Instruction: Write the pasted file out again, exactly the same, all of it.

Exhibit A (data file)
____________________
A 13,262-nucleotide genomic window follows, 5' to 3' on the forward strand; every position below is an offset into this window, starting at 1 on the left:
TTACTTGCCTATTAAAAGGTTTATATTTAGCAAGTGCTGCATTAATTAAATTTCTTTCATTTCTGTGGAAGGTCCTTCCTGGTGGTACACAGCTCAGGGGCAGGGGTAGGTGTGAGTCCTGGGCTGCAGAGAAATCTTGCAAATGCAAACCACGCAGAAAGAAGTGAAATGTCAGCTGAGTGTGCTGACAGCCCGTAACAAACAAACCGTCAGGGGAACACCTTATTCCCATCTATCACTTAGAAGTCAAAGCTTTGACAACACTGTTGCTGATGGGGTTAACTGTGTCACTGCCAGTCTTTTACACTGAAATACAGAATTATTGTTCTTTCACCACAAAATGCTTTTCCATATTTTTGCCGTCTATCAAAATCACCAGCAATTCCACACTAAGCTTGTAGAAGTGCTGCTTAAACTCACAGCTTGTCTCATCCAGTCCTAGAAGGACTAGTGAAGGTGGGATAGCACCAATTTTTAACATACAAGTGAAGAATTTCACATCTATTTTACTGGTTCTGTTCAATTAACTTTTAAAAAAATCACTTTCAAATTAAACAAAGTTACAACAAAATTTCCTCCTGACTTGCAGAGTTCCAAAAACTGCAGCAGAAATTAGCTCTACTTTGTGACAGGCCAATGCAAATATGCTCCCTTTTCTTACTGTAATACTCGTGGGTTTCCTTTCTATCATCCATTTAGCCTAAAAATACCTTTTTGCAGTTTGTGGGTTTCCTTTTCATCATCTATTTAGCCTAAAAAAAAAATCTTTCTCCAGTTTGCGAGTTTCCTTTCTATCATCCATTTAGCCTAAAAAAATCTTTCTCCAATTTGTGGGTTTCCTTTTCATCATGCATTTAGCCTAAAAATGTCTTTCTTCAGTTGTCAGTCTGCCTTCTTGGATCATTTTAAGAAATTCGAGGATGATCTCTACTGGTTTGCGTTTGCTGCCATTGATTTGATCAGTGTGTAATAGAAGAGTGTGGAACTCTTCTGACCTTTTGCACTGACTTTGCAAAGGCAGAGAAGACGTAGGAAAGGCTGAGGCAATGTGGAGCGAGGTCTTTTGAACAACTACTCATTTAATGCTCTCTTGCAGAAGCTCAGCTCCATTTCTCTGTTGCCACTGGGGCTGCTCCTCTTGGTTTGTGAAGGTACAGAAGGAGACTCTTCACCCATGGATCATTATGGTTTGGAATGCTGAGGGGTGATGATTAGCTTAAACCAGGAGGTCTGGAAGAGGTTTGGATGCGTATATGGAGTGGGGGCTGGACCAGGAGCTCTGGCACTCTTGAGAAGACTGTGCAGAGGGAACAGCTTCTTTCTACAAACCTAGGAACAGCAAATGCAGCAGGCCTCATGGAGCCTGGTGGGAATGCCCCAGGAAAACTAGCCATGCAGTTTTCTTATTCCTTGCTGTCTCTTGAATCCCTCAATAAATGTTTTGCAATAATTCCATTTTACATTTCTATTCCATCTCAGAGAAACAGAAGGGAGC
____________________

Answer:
A 13,262-nucleotide genomic window follows, 5' to 3' on the forward strand; every position below is an offset into this window, starting at 1 on the left:
TTACTTGCCTATTAAAAGGTTTATATTTAGCAAGTGCTGCATTAATTAAATTTCTTTCATTTCTGTGGAAGGTCCTTCCTGGTGGTACACAGCTCAGGGGCAGGGGTAGGTGTGAGTCCTGGGCTGCAGAGAAATCTTGCAAATGCAAACCACGCAGAAAGAAGTGAAATGTCAGCTGAGTGTGCTGACAGCCCGTAACAAACAAACCGTCAGGGGAACACCTTATTCCCATCTATCACTTAGAAGTCAAAGCTTTGACAACACTGTTGCTGATGGGGTTAACTGTGTCACTGCCAGTCTTTTACACTGAAATACAGAATTATTGTTCTTTCACCACAAAATGCTTTTCCATATTTTTGCCGTCTATCAAAATCACCAGCAATTCCACACTAAGCTTGTAGAAGTGCTGCTTAAACTCACAGCTTGTCTCATCCAGTCCTAGAAGGACTAGTGAAGGTGGGATAGCACCAATTTTTAACATACAAGTGAAGAATTTCACATCTATTTTACTGGTTCTGTTCAATTAACTTTTAAAAAAATCACTTTCAAATTAAACAAAGTTACAACAAAATTTCCTCCTGACTTGCAGAGTTCCAAAAACTGCAGCAGAAATTAGCTCTACTTTGTGACAGGCCAATGCAAATATGCTCCCTTTTCTTACTGTAATACTCGTGGGTTTCCTTTCTATCATCCATTTAGCCTAAAAATACCTTTTTGCAGTTTGTGGGTTTCCTTTTCATCATCTATTTAGCCTAAAAAAAAAATCTTTCTCCAGTTTGCGAGTTTCCTTTCTATCATCCATTTAGCCTAAAAAAATCTTTCTCCAATTTGTGGGTTTCCTTTTCATCATGCATTTAGCCTAAAAATGTCTTTCTTCAGTTGTCAGTCTGCCTTCTTGGATCATTTTAAGAAATTCGAGGATGATCTCTACTGGTTTGCGTTTGCTGCCATTGATTTGATCAGTGTGTAATAGAAGAGTGTGGAACTCTTCTGACCTTTTGCACTGACTTTGCAAAGGCAGAGAAGACGTAGGAAAGGCTGAGGCAATGTGGAGCGAGGTCTTTTGAACAACTACTCATTTAATGCTCTCTTGCAGAAGCTCAGCTCCATTTCTCTGTTGCCACTGGGGCTGCTCCTCTTGGTTTGTGAAGGTACAGAAGGAGACTCTTCACCCATGGATCATTATGGTTTGGAATGCTGAGGGGTGATGATTAGCTTAAACCAGGAGGTCTGGAAGAGGTTTGGATGCGTATATGGAGTGGGGGCTGGACCAGGAGCTCTGGCACTCTTGAGAAGACTGTGCAGAGGGAACAGCTTCTTTCTACAAACCTAGGAACAGCAAATGCAGCAGGCCTCATGGAGCCTGGTGGGAATGCCCCAGGAAAACTAGCCATGCAGTTTTCTTATTCCTTGCTGTCTCTTGAATCCCTCAATAAATGTTTTGCAATAATTCCATTTTACATTTCTATTCCATCTCAGAGAAACAGAAGGGAGC